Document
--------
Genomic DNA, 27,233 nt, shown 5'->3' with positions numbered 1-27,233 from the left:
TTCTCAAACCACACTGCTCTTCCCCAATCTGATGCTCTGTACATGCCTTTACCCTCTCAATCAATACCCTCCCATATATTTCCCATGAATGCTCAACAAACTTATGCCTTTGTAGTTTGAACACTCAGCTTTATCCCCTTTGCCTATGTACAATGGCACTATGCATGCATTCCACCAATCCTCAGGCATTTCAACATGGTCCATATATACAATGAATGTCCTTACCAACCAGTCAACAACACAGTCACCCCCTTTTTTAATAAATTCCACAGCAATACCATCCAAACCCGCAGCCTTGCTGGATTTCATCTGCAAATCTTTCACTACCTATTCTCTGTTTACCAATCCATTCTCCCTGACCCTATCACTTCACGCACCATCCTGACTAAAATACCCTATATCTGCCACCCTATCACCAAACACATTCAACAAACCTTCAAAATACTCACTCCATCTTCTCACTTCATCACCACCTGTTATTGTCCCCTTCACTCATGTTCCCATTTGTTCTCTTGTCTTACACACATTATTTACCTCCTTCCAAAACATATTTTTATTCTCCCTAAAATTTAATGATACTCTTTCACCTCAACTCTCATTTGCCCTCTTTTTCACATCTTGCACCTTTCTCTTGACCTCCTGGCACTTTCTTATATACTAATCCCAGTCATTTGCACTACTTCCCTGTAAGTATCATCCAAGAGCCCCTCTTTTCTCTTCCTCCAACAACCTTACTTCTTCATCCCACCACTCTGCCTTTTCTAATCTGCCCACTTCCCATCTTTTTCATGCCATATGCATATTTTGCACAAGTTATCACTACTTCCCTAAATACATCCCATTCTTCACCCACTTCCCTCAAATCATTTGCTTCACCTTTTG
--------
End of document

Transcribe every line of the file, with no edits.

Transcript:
Genomic DNA, 27,233 nt, shown 5'->3' with positions numbered 1-27,233 from the left:
TTCTCAAACCACACTGCTCTTCCCCAATCTGATGCTCTGTACATGCCTTTACCCTCTCAATCAATACCCTCCCATATATTTCCCATGAATGCTCAACAAACTTATGCCTTTGTAGTTTGAACACTCAGCTTTATCCCCTTTGCCTATGTACAATGGCACTATGCATGCATTCCACCAATCCTCAGGCATTTCAACATGGTCCATATATACAATGAATGTCCTTACCAACCAGTCAACAACACAGTCACCCCCTTTTTTAATAAATTCCACAGCAATACCATCCAAACCCGCAGCCTTGCTGGATTTCATCTGCAAATCTTTCACTACCTATTCTCTGTTTACCAATCCATTCTCCCTGACCCTATCACTTCACGCACCATCCTGACTAAAATACCCTATATCTGCCACCCTATCACCAAACACATTCAACAAACCTTCAAAATACTCACTCCATCTTCTCACTTCATCACCACCTGTTATTGTCCCCTTCACTCATGTTCCCATTTGTTCTCTTGTCTTACACACATTATTTACCTCCTTCCAAAACATATTTTTATTCTCCCTAAAATTTAATGATACTCTTTCACCTCAACTCTCATTTGCCCTCTTTTTCACATCTTGCACCTTTCTCTTGACCTCCTGGCACTTTCTTATATACTAATCCCAGTCATTTGCACTACTTCCCTGTAAGTATCATCCAAGAGCCCCTCTTTTCTCTTCCTCCAACAACCTTACTTCTTCATCCCACCACTCTGCCTTTTCTAATCTGCCCACTTCCCATCTTTTTCATGCCATATGCATATTTTGCACAAGTTATCACTACTTCCCTAAATACATCCCATTCTTCACCCACTTCCCTCAAATCATTTGCTTCACCTTTTG